Written by Joshua Clarke
Environmental, Social, and Governance (ESG) considerations have already begun to permeate and impact the investment market. As the public become more socially conscious, the drive to only invest in companies that adhere to strong, socially aware, and environmentally conscious guidelines has become apparent.
The ESG considerations form themselves as a critical benchmark to measure both progress and risk while maintaining that companies will not wish to fall behind for this loss of potential investment. These criteria are notably more important for younger investors who tend to prioritise investments that remain closer to their values. To capitalise on these investors, companies such as Bloomberg offer large datasets of ESG metrics of more than 11,800 companies in over 100 countries so that such investors will be aware of which companies’ values coincide with their own.
Since 2011, the ASX has introduced a guide for companies to disclose their ESG risks in a consistent and comparable manner across the many different sectors that influence Australian business and investment. From its inception, the guide has been updated and evolved to cater for the changing wants of the Australian public. Strong corporate governance performance has always remained a necessity for investors, but the modern environmental and social concerns maintain themselves as new indicators of concern for potential investors. Due to the already extensive documentation of the expectations regarding corporate governance, it is recommendable that companies adhere to the guidelines as documented in the ASX Corporate Governance Principles as well as those of the ESG guidelines.
The key considerations that companies will wish to not only meet but exceed, surround three distinct aspects of corporate conduct:
The environment maintains itself as a key facet of interest for younger investors who wish to comprehend their potential investment’s energy use, resource conservation and treatment of animals, prior to investing into the company. Environmental considerations can also focus on evaluating any risk that a company may face in relation to the environment and how those risks would be managed in the future. How a company manages contaminated land, complies with domestic environmental regulation and their emissions, remain as key facets of the environmental considerations that are examined.
Examples of positive environmental criteria include:
- Using renewable energy.
- Putting out sustainability reports.
- Limiting harmful pollutants and chemicals.
The social criteria look at the company’s relationships and human capital management. This is important to investors as it is key to business growth, continuity, expansion, and innovation. Such human capital is invaluable for companies in adapting to an ever changing and more socially conscious world. These considerations are indicative of a company’s strong performance in relation to labour rights and compliance with occupational health and safety regulations.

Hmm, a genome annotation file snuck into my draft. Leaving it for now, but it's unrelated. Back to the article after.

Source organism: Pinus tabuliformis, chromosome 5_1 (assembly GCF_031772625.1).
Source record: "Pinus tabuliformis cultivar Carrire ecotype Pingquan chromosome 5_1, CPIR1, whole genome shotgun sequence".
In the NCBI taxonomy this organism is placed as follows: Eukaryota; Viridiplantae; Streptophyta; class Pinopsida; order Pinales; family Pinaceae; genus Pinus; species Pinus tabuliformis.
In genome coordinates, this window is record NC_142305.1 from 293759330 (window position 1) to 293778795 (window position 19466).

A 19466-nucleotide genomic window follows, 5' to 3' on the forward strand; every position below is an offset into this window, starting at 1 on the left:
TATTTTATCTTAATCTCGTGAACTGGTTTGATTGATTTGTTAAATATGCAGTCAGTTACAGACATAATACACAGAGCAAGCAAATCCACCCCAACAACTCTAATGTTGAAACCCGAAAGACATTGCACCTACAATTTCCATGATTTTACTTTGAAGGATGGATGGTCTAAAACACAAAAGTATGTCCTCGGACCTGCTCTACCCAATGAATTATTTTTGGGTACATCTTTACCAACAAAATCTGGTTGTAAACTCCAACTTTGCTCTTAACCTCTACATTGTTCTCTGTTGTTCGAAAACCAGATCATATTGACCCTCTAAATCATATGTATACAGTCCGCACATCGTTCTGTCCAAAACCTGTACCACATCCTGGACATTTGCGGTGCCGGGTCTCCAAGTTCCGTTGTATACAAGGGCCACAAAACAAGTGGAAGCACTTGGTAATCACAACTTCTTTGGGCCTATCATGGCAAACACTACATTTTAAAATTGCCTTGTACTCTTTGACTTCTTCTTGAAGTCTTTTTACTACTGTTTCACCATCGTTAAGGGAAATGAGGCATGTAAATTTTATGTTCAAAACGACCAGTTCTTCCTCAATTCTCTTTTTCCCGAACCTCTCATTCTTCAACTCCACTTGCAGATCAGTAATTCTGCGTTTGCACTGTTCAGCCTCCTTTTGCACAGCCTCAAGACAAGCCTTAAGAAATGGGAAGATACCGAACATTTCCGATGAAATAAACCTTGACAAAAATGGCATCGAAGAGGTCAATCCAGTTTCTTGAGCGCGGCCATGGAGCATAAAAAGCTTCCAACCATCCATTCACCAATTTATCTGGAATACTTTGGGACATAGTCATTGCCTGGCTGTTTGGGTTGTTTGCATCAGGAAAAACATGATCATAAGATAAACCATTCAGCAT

Examples of positive social criteria include:
- Paying a fair wage.
- Policies to protect against sexual misconduct.
- Supporting LGBTQ rights and promoting diversity in the workplace.
Corporate governance considerations allow the investor to peek inside the managerial mechanisms of the company of their potential investment. The investor can look at the quality of risk oversight of the board as the representatives of shareholders and assure that the company is utilising transparent and accurate accounting methods. The investor can be assured that the company avoids conflicts of interests, doesn’t use political contributions for undue gains and avoids any illegalities.
Examples of positive governance criteria include:
- Promoting corporate transparency.
- Employing a CEO independent of the board.
- Embracing gender and cultural diversity on the board.
These considerations are indicative of the wants of a large group of socially conscious investors, no single company may pass every test and the investor will ultimately need to decide what is important to them and invest accordingly.
Thorough adoption of ESG considerations and guidelines presents a myriad of benefits for the company. It may enhance reputation, accelerate economic growth through value creation and increase shareholder satisfaction.
In conclusion, the management and propagation of ESG guidelines and criteria continues as an integral and growing part of the Australian investment. Companies that establish themselves as holding key long-term sustainable returns will see greater investment. Continuing social, environmental, and economic crises has reminded investors of the importance of investment considerations that cover a broad range of risk and opportunities. In order to capitalise on these socially aware investors and bring in greater investment, all companies should provide broad disclosure on their ESG considerations.
Harris Gomez Group opened its doors in 1997 as an Australian legal and commercial firm. In 2001, we expanded our practice to the international market with the establishment of our office in Santiago, Chile. This international expansion meant we could provide an essential bridge for Australian companies with interests and activities in Latin America, and in so doing, became the first Australian law firm with an office in Latin America.
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